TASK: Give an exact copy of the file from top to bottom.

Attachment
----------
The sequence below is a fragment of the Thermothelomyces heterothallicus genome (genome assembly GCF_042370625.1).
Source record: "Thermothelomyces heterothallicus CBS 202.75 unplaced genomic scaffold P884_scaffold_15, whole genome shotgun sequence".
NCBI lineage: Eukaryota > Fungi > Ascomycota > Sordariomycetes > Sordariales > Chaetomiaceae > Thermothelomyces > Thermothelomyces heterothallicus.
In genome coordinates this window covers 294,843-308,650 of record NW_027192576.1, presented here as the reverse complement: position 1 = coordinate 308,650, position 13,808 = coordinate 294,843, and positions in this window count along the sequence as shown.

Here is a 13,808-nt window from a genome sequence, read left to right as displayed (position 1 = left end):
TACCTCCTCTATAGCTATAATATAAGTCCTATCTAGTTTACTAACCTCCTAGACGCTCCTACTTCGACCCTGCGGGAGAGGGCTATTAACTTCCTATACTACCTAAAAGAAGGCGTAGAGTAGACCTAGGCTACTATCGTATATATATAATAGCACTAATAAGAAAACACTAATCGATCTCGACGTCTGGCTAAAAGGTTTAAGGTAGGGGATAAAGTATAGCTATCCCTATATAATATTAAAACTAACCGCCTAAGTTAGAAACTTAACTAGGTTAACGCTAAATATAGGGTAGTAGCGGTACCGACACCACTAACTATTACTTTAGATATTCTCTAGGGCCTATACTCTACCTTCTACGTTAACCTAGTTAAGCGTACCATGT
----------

The sequence below is a fragment of the Thermothelomyces heterothallicus genome (genome assembly GCF_042370625.1).
Source record: "Thermothelomyces heterothallicus CBS 202.75 unplaced genomic scaffold P884_scaffold_15, whole genome shotgun sequence".
NCBI lineage: Eukaryota > Fungi > Ascomycota > Sordariomycetes > Sordariales > Chaetomiaceae > Thermothelomyces > Thermothelomyces heterothallicus.
In genome coordinates this window covers 294,843-308,650 of record NW_027192576.1, presented here as the reverse complement: position 1 = coordinate 308,650, position 13,808 = coordinate 294,843, and positions in this window count along the sequence as shown.

Here is a 13,808-nt window from a genome sequence, read left to right as displayed (position 1 = left end):
TACCTCCTCTATAGCTATAATATAAGTCCTATCTAGTTTACTAACCTCCTAGACGCTCCTACTTCGACCCTGCGGGAGAGGGCTATTAACTTCCTATACTACCTAAAAGAAGGCGTAGAGTAGACCTAGGCTACTATCGTATATATATAATAGCACTAATAAGAAAACACTAATCGATCTCGACGTCTGGCTAAAAGGTTTAAGGTAGGGGATAAAGTATAGCTATCCCTATATAATATTAAAACTAACCGCCTAAGTTAGAAACTTAACTAGGTTAACGCTAAATATAGGGTAGTAGCGGTACCGACACCACTAACTATTACTTTAGATATTCTCTAGGGCCTATACTCTACCTTCTACGTTAACCTAGTTAAGCGTACCATGT